Refining a Search
It's easy to refine a query to get precisely the results you want. Here are some effective techniques to try:
Identify a phrase.
Before: home run records After: "home run" records
The before query is ambiguous. Is it looking for the home page of songs like "Run, Run, Run" or baseball statistics? Identifying "home run" as a phrase eliminates the ambiguity. This is the most powerful query refinement technique.
Add a discriminating word or a phrase.
Before: "home run" records After: "home run" records baseball
As before, the before query is ambiguous. Adding baseball makes the query less ambiguous. You'll get more total matches (because the query is broadened with an additional term), but the relevance ranking will be better.
Capitalize when appropriate.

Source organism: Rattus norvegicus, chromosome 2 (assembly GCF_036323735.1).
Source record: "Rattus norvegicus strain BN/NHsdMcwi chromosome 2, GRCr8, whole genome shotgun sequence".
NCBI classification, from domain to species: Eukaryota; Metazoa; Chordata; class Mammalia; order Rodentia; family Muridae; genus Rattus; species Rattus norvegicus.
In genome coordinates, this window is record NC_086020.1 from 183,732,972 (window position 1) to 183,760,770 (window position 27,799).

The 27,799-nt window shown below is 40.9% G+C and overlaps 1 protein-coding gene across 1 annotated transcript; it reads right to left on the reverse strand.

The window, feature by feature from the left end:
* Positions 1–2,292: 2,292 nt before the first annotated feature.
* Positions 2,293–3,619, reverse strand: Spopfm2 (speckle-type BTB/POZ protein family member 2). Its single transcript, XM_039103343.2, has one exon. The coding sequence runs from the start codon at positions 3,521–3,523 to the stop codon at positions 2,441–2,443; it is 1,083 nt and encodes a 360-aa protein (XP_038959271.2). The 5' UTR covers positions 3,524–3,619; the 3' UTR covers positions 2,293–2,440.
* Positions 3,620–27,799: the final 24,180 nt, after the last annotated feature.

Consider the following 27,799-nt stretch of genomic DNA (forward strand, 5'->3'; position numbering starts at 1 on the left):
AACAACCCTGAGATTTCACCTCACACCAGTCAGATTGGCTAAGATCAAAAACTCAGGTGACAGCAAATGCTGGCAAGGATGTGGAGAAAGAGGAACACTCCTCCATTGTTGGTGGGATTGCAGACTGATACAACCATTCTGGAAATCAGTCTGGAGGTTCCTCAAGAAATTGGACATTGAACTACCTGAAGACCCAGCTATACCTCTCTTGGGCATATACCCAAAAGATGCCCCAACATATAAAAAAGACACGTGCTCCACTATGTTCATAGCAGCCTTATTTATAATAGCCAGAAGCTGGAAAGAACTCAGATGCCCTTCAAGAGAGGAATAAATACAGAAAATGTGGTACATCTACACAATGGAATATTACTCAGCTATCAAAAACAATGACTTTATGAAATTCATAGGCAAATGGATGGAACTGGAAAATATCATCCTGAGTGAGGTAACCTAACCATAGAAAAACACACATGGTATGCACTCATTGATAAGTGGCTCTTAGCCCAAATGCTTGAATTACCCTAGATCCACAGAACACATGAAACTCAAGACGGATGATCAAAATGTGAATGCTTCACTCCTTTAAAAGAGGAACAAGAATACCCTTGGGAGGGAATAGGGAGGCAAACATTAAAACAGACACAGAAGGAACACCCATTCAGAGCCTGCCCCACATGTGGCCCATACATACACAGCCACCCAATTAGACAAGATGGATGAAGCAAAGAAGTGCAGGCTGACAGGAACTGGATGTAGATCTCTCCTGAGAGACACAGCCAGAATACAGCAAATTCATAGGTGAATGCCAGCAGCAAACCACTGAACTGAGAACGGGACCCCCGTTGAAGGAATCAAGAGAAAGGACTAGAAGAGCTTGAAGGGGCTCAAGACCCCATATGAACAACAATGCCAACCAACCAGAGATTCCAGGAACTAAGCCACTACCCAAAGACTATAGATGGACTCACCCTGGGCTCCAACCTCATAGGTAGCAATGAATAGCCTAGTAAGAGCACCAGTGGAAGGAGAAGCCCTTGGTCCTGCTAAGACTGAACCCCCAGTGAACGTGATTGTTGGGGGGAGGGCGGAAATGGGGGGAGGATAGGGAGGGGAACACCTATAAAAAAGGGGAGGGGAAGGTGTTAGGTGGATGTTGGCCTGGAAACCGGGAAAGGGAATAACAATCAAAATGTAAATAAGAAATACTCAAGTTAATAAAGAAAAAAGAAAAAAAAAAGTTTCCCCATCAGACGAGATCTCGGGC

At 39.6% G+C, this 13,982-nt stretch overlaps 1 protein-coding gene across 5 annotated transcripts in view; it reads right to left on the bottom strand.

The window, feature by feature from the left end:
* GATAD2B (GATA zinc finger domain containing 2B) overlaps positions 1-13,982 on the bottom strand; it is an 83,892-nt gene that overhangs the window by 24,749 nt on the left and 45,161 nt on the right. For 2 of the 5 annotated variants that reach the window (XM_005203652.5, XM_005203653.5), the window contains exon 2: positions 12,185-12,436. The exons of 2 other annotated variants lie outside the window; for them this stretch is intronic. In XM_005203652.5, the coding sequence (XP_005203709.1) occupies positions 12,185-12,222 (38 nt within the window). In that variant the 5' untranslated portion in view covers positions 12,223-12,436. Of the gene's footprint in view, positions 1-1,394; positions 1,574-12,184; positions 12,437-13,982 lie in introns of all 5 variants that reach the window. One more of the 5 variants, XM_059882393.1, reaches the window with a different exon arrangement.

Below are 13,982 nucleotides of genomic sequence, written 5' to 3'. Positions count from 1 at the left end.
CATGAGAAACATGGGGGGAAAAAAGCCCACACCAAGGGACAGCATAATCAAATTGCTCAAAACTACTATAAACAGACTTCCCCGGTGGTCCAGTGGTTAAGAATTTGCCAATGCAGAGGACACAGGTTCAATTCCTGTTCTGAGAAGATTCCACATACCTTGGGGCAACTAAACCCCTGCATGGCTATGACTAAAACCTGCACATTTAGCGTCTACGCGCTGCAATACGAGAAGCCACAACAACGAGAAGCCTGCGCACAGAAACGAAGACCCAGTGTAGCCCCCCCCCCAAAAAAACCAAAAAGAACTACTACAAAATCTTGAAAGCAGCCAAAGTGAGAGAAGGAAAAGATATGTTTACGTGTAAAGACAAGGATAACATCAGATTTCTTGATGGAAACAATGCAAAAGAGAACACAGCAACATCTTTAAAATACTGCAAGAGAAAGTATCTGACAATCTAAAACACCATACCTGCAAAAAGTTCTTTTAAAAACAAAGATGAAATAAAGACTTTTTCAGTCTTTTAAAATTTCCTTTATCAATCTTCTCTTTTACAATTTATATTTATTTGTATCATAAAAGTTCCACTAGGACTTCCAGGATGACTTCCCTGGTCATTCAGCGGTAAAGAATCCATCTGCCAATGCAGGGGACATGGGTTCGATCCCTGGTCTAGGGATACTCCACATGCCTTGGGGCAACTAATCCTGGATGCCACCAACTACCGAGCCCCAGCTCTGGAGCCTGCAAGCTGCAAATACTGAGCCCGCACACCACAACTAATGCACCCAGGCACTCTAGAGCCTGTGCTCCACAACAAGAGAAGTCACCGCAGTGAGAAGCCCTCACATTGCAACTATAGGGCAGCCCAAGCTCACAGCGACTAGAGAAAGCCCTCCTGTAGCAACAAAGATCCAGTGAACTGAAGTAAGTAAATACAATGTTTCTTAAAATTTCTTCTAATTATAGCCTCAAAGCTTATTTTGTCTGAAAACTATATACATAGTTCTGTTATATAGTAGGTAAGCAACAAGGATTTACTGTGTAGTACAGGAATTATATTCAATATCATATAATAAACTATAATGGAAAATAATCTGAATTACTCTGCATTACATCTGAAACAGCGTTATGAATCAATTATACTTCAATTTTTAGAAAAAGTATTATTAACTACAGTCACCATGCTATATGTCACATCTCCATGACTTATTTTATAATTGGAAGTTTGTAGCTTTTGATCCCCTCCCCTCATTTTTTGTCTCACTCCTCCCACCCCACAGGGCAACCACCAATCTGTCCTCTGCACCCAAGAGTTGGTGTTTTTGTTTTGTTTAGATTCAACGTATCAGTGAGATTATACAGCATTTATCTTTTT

Before: wired digital white house, baby bells, bill gates After: Wired, Digital, White House, Baby Bells, Bill Gates
These examples, when all lower case, have a variety of possible interpretations. For example, without capitalization, wired could refer to electrical cables and not Wired Magazine. baby bells could refer to the Bells' children on the "Young and the Restless." Capitalization reduces the ambiguity. It is always a good idea to capitalize proper names.
Use a require or reject operator (+,-).
Before: Barney After: Barney, +Smith -dinosaur
Barney alone is ambiguous. Is it looking for Smith Barney investment information or cartoon dinosaur pages? You can use the reject operator (the "minus" sign) to eliminate the cartoon dinosaur interpretation. Or, you can require that the word "Smith" be in the document. The after version above does both.
Use a field specifier.
Before: Sun workstation After: Sun workstation, site:sun.com, title:Ultra
If you are looking for a particular page that you know the site or title, use the site: or title: field specifier to search for that the word or phrase in the site or title of the page. See Special Searches for more information on field specifiers.